Wednesday, February 29, 2012

Super Fun Ward Transvaginal Ultrasound Activity!

To: Abbottsville Fourth Ward
From: Brother J. "Bull" Barton, Ward Preparedness Specialist
Subject: Ward Preparedness Update

Due to the decline of modest dress at BYU, increased chatter over female reproductive rights, and the scurrilous anti-Mormons in the media who claim Romney isn't a "regular guy," I have decided to maintain the Ward Threat Level at RED.

As always, every ward member should have on hand a 1 year supply of food, a hazmat suit, at least 2 handguns, 4 rolls of duct tape, and a gallon of consecrated oil. Also scriptures, the Ensign, dominoes, Yahtzee!, Twister, and other diversions to help kill time in the bunker.

Additionally, because we reside in that infamous hotbed of college-educated snobs, otherwise known as the 9th Circuit, we must take extreme measures to protect our way of life. The feminists, gays, and intellectuals have us surrounded, and they are up to their usual mischief: looting, murdering, masturbating,  sending their kids to college, and advocating that a woman should be in charge of her body.
Desperate times call for desperate actions. For this reason, I have issued the following order:

Every female over the age of 14 is to report to the ward cultural hall this Saturday at 17:00 for a mandatory vaginal sonogram ... 
(The High Priest Quorum should arrive 10 minutes ahead of time to be trained on the machines.)

Sisters, we regret any inconvenience this may cause you. But, for the sake of your dignity, we must insist that you strip from the waist down, slide your feet into the stirrups, spread your thighs, and submit to our Priesthood Authority. We've only your best interests at heart.

Afterward, there will be a super-yummy ward potluck catered by the Relief Society.

This concludes this Ward Preparedness Update.

Your fellow patriot,
Bull Barton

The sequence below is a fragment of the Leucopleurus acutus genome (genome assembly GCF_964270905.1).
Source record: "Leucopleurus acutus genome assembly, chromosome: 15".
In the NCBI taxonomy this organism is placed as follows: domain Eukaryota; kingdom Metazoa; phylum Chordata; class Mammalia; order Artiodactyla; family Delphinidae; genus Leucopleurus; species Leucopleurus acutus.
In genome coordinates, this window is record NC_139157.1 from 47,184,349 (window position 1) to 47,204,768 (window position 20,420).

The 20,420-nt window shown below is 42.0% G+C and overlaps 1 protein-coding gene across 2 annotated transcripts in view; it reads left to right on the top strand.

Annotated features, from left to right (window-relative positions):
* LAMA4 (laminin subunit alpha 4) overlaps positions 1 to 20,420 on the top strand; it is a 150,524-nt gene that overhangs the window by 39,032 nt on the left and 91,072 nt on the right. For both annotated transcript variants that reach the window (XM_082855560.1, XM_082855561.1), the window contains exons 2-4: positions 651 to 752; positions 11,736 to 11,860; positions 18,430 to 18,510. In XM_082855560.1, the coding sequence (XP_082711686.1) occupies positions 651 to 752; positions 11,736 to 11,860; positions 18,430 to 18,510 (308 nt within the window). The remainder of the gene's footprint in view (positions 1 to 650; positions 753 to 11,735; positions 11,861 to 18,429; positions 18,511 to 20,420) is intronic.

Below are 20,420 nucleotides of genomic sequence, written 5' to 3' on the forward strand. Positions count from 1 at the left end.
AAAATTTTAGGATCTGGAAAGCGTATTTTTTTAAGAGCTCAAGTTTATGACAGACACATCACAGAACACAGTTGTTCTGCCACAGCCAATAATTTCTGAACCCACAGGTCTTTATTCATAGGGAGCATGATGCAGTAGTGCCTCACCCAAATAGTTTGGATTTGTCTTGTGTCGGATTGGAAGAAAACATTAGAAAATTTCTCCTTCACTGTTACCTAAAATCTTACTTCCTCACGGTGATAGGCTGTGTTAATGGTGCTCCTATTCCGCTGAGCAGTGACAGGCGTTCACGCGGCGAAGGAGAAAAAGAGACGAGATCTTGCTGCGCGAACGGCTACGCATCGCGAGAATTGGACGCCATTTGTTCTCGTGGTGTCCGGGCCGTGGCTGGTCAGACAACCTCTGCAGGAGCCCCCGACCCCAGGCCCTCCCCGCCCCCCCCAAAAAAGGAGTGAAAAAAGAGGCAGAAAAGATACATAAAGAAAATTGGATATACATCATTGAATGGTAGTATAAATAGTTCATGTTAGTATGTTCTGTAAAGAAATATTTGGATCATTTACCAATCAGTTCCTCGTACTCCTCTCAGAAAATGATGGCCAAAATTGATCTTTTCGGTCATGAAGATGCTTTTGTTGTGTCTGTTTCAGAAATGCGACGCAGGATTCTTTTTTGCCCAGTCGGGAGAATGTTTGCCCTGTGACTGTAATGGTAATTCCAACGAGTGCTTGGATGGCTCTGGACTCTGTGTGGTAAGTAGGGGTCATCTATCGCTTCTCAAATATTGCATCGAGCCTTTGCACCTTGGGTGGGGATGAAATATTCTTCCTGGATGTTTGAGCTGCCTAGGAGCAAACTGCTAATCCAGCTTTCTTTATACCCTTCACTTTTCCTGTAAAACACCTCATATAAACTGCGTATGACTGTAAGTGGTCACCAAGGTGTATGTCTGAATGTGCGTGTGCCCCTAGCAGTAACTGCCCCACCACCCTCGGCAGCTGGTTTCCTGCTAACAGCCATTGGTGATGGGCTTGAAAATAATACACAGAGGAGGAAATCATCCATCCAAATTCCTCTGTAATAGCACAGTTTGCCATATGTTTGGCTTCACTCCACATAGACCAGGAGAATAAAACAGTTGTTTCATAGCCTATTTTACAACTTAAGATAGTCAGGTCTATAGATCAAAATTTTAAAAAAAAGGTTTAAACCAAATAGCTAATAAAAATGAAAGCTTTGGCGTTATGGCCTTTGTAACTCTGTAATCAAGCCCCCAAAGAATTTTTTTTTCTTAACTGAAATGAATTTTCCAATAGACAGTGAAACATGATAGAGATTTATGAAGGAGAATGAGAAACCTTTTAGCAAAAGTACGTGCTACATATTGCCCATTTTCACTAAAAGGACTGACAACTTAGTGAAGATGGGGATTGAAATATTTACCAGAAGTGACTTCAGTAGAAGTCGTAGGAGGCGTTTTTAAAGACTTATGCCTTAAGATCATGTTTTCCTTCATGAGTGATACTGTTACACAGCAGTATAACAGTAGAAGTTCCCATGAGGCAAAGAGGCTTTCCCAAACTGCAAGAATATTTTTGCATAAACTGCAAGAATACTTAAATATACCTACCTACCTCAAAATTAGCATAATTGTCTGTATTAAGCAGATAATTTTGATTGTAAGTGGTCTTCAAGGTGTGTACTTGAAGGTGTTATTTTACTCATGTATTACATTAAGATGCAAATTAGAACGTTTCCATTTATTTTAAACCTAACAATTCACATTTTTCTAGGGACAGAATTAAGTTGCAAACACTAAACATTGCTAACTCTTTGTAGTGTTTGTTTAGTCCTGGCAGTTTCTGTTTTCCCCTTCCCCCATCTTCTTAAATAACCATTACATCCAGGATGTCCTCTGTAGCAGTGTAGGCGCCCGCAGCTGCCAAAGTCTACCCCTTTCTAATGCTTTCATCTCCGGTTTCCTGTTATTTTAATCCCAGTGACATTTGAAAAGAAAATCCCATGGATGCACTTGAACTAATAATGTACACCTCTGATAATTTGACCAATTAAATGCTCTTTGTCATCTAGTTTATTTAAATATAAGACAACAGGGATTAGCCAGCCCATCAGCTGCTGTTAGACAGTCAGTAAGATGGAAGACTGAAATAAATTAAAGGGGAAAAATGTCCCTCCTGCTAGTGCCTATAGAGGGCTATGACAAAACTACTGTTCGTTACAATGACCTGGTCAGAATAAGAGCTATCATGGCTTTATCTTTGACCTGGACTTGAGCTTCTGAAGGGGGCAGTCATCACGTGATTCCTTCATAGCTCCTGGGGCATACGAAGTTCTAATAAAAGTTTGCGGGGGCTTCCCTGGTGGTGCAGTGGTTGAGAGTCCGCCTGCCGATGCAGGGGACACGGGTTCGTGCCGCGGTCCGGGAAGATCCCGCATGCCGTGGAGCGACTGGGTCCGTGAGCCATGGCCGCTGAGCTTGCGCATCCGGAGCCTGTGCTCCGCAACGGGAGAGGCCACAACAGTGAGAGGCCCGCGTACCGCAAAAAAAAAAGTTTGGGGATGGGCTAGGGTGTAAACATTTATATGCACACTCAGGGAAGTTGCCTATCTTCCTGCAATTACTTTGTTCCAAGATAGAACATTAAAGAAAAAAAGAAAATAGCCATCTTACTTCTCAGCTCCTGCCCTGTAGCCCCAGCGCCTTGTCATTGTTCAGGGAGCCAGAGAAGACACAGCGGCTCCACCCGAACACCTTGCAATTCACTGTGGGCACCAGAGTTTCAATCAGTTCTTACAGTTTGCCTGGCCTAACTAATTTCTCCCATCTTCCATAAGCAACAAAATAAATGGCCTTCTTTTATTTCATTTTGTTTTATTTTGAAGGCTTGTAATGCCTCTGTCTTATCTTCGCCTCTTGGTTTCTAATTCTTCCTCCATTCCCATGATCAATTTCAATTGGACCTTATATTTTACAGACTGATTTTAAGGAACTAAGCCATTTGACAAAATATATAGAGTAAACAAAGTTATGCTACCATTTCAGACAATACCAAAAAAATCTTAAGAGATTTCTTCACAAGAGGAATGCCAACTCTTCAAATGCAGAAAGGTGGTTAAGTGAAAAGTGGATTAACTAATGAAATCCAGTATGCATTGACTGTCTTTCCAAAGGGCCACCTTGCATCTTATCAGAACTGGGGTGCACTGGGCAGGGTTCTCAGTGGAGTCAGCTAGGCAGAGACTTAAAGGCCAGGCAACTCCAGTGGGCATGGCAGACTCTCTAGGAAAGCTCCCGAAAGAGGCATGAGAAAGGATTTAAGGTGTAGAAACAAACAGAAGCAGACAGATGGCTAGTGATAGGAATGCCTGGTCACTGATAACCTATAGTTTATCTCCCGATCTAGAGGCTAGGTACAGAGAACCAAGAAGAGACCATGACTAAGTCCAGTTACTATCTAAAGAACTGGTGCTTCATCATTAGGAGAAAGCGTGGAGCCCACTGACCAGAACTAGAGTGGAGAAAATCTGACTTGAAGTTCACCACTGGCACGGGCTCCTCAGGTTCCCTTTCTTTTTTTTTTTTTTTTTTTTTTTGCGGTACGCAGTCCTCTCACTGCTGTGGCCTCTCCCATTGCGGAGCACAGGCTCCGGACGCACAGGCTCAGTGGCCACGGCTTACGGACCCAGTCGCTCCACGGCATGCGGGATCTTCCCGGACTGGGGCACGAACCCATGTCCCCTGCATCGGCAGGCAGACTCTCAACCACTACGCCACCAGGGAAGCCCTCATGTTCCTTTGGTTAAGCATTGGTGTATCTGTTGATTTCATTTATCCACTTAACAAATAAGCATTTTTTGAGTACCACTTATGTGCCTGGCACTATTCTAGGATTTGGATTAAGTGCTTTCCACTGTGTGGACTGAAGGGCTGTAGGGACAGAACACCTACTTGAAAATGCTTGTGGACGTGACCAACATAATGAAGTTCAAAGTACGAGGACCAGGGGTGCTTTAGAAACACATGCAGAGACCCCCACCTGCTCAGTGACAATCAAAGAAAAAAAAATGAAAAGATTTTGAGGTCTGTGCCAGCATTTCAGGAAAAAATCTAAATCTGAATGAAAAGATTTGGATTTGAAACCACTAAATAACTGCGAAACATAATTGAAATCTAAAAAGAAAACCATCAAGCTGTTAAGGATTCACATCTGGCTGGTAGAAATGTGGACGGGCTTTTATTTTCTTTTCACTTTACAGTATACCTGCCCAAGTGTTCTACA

If you would like to stop receiving these emails, we'll assume you're one of those snobs.

Also, don't forget that chanson is still collecting nominations for X-Mormon of the Year!

Friday, February 24, 2012

ExMormon by C. L. Hanson

To: Abbottsville Fourth Ward and the bookworms who read my blog
From: Donna Banta
Subject: A Ward Gossip Book Review!

When C. L. Hanson (also known as chanson) isn't writing her Sunday in Outer Blogness column on Main Street Plaza, hosting the Brodie Awards, posting on Letters From A Broad, reviewing LDS-themed books, or otherwise working to unite the greater Mormon community, she is also illustrating and composing works of fiction. I recently had the pleasure of reading this talented and prolific writer's engaging book, ExMormon.

Set in locales ranging from Minnesota to Utah to the mission field in France, ExMormon is a series of eight and a half beautifully illustrated novellas about kids growing up in three different Mormon families. Hanson neither condemns nor promotes her former faith. Instead she presents an even-handed depiction of LDS culture. As a result, the reader is given a clear picture of the highly structured Mormon community, the self-righteous attitudes it encourages, and the subversive behavior it inspires. Each of her characters possesses the innocent and trusting voice of a Mormon kid, a perspective that serves to enhance both the humor and pathos of their experiences.

Lynn, for example, begins her story with, "The very first thing I heard upon arriving at Youth Conference was a dirty joke." Later at the same conference, friends in her "Sexual Purity" class are whispering about a girl who sneaked a boy into her room.

In another episode, Jill falls for Walter, the hunky lead in her stake's production of Saturday's Warrior. What begins as a charming first romance, quickly devolves into a tawdry sexual liaison in the baptismal font. -- A maddening yet priceless encounter that rivals the cabana scene in Fast Times at Ridgemont High.